A Dallas hospital under heavy scrutiny over patient safety is refusing to release a report on changes that will be made to improve patient care at the facility. According to reports from the Dallas Morning News, Parkland Memorial Hospital executives said this morning that they will not release the report because of concerns over litigation and other legal ramifications.
Last month, the hospital was forced to undergo an overhaul in their patient safety policies and procedures after the US Centers for Medicaid and Medicare Services threatened to cut funding due to dozens of cases being discovered where patients were being put in “immediate jeopardy” by hospital staff and doctors.
Parkland Hospital’s chairwoman, Dr. Lauren McDonald, said that she fears the policy changes could be used against them in several pending medical malpractice cases against the hospital.
The one particular lawsuit silently being singled out involved a psychiatric patient who died in the facility last year after being pinned down and injected with a cocktail of sedatives and anti-psychotics. Federal reports found that the man’s rights and hospital standards and policies of care were repeatedly violated.
The Dallas medical malpractice lawyers with Ferrer, Poirot & Wansbrough say it is best to seek legal help if you feel you have been the victim a hospital’s negligence. The firm’s experienced team of attorneys is available 24/7 to answer your questions about your case.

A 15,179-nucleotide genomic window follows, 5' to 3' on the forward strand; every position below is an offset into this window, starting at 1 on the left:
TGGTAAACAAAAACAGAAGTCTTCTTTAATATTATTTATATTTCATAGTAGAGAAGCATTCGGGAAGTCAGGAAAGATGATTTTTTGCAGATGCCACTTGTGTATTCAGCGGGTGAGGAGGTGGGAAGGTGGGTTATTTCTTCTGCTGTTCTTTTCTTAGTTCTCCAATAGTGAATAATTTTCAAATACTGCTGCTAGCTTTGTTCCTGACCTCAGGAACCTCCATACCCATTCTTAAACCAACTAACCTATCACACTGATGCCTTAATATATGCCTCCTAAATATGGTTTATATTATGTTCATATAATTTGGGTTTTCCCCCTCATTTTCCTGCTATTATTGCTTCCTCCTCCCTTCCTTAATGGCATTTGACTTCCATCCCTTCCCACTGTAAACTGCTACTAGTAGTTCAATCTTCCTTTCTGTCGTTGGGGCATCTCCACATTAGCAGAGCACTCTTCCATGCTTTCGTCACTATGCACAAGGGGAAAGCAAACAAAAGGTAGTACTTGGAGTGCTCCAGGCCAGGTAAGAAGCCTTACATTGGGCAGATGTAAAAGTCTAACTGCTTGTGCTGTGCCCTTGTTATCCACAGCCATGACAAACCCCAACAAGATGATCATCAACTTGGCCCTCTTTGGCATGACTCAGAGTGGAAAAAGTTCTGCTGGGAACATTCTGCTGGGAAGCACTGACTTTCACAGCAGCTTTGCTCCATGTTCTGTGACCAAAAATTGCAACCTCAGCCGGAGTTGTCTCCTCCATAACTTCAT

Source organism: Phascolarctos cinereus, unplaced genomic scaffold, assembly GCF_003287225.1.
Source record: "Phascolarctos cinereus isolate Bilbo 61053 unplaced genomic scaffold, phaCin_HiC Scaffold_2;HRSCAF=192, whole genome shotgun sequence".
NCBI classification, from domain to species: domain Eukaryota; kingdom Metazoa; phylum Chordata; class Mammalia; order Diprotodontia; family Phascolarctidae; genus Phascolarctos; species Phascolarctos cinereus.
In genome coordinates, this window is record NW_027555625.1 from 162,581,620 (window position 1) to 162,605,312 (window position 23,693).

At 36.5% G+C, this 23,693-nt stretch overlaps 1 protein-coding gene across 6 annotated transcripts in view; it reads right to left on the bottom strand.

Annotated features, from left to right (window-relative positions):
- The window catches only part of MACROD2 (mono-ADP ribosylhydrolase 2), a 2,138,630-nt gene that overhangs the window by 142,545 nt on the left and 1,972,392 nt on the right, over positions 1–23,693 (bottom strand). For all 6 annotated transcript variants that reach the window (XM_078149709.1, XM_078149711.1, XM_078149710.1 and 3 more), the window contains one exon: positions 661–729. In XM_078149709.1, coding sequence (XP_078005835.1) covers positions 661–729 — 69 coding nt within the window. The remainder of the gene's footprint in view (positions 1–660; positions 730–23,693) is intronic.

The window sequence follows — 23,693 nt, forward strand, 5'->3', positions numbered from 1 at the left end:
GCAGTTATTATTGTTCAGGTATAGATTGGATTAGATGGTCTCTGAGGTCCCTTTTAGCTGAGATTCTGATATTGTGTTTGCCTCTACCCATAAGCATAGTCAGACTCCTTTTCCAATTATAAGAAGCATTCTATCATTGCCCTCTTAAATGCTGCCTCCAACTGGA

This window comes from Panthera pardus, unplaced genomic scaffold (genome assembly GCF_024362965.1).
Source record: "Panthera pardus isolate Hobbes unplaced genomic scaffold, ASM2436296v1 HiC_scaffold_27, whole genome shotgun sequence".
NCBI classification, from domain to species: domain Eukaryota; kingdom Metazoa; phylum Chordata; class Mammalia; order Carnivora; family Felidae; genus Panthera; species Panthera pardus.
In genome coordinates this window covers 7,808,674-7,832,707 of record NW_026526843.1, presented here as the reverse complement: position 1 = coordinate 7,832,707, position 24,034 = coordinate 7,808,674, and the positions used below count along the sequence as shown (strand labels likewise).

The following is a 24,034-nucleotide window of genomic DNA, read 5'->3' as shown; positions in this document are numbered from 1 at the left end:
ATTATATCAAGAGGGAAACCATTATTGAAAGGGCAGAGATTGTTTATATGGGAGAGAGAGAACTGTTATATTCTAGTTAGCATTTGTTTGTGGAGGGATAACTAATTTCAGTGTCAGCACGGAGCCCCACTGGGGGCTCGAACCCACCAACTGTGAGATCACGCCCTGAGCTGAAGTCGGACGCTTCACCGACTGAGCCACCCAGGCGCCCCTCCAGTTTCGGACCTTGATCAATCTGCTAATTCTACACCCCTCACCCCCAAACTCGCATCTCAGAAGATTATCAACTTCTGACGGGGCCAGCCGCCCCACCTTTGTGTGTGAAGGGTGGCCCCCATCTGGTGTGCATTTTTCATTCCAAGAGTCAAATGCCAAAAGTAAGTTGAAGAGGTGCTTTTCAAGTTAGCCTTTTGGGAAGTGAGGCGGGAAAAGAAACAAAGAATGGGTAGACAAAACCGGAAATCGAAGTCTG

October 23rd, 2008|
October 23, 2008
A woman is complaining of receiving a bill for a hospital emergency room visit, which she waited 19 hours but never saw a doctor, causing a possible medical malpractice suit.
The woman received a bill for $162 though she never received treatment at the hospital.
Officials at the hospital say that the woman received the bill because nurses spent time checking her vital signs and determining her level of need for care, but the woman maintains that she left the facility because she had waited so long.
Earlier a man complaining of stomach pains, who also waited 19 hours in the same emergency room, later experienced cardiac arrest and died. This situation could also lead to a possible medical malpractice suit.
The hospital says it needs more beds to accommodate the needs of patients in the emergency room.
Texas medical malpractice suits could occur if Texas emergency rooms become overcrowded.
August 26th, 2008|
August 26, 2008
Hospital abuse by staff and a doctor at a mental hospital could cause the hospital to stop receiving funds after a 50-year-old man was left unattended for 22 hours at a mental hospital.
According to the federal investigation, the man choked on his medication and was left unattended for nearly a day with staff members nearby playing cards, in the medical malpractice case.
In another medical malpractice case in the same facility, a doctor punched a teen after the teen bit him.
The hospital and the medical malpractice cases are under investigation by federal authorities to determine what disciplinary action should be taken and to determine a better plan to ensure proper care of patients.
Texas medical malpractice could cause Texas health facilities to lose funding.